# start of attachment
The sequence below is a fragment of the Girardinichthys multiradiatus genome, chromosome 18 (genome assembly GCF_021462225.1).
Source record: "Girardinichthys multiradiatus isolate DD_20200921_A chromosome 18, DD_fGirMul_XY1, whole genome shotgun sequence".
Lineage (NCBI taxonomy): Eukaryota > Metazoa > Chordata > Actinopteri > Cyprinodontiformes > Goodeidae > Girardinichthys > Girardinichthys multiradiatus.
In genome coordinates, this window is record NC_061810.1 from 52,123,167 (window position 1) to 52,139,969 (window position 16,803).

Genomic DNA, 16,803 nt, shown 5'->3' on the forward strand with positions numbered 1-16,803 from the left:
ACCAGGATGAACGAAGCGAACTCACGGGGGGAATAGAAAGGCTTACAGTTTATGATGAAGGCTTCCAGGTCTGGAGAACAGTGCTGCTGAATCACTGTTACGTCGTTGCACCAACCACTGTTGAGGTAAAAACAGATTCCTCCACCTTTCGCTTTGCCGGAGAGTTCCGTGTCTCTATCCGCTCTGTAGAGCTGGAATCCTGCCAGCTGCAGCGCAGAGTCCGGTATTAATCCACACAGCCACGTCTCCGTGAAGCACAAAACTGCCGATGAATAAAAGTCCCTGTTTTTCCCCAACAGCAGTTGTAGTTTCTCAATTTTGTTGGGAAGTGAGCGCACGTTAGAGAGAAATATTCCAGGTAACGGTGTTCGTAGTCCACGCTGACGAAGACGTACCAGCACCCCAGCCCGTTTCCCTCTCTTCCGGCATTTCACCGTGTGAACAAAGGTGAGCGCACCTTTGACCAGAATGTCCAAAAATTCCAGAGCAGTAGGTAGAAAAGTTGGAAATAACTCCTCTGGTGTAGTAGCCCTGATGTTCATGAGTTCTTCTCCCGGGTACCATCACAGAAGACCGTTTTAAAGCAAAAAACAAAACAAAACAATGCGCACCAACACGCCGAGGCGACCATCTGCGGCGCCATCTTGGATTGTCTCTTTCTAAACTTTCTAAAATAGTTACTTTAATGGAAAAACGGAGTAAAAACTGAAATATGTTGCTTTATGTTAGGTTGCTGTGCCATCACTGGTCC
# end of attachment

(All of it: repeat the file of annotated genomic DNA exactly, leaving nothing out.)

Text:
The sequence below is a fragment of the Girardinichthys multiradiatus genome, chromosome 18 (genome assembly GCF_021462225.1).
Source record: "Girardinichthys multiradiatus isolate DD_20200921_A chromosome 18, DD_fGirMul_XY1, whole genome shotgun sequence".
Lineage (NCBI taxonomy): Eukaryota > Metazoa > Chordata > Actinopteri > Cyprinodontiformes > Goodeidae > Girardinichthys > Girardinichthys multiradiatus.
In genome coordinates, this window is record NC_061810.1 from 52,123,167 (window position 1) to 52,139,969 (window position 16,803).

Genomic DNA, 16,803 nt, shown 5'->3' on the forward strand with positions numbered 1-16,803 from the left:
ACCAGGATGAACGAAGCGAACTCACGGGGGGAATAGAAAGGCTTACAGTTTATGATGAAGGCTTCCAGGTCTGGAGAACAGTGCTGCTGAATCACTGTTACGTCGTTGCACCAACCACTGTTGAGGTAAAAACAGATTCCTCCACCTTTCGCTTTGCCGGAGAGTTCCGTGTCTCTATCCGCTCTGTAGAGCTGGAATCCTGCCAGCTGCAGCGCAGAGTCCGGTATTAATCCACACAGCCACGTCTCCGTGAAGCACAAAACTGCCGATGAATAAAAGTCCCTGTTTTTCCCCAACAGCAGTTGTAGTTTCTCAATTTTGTTGGGAAGTGAGCGCACGTTAGAGAGAAATATTCCAGGTAACGGTGTTCGTAGTCCACGCTGACGAAGACGTACCAGCACCCCAGCCCGTTTCCCTCTCTTCCGGCATTTCACCGTGTGAACAAAGGTGAGCGCACCTTTGACCAGAATGTCCAAAAATTCCAGAGCAGTAGGTAGAAAAGTTGGAAATAACTCCTCTGGTGTAGTAGCCCTGATGTTCATGAGTTCTTCTCCCGGGTACCATCACAGAAGACCGTTTTAAAGCAAAAAACAAAACAAAACAATGCGCACCAACACGCCGAGGCGACCATCTGCGGCGCCATCTTGGATTGTCTCTTTCTAAACTTTCTAAAATAGTTACTTTAATGGAAAAACGGAGTAAAAACTGAAATATGTTGCTTTATGTTAGGTTGCTGTGCCATCACTGGTCC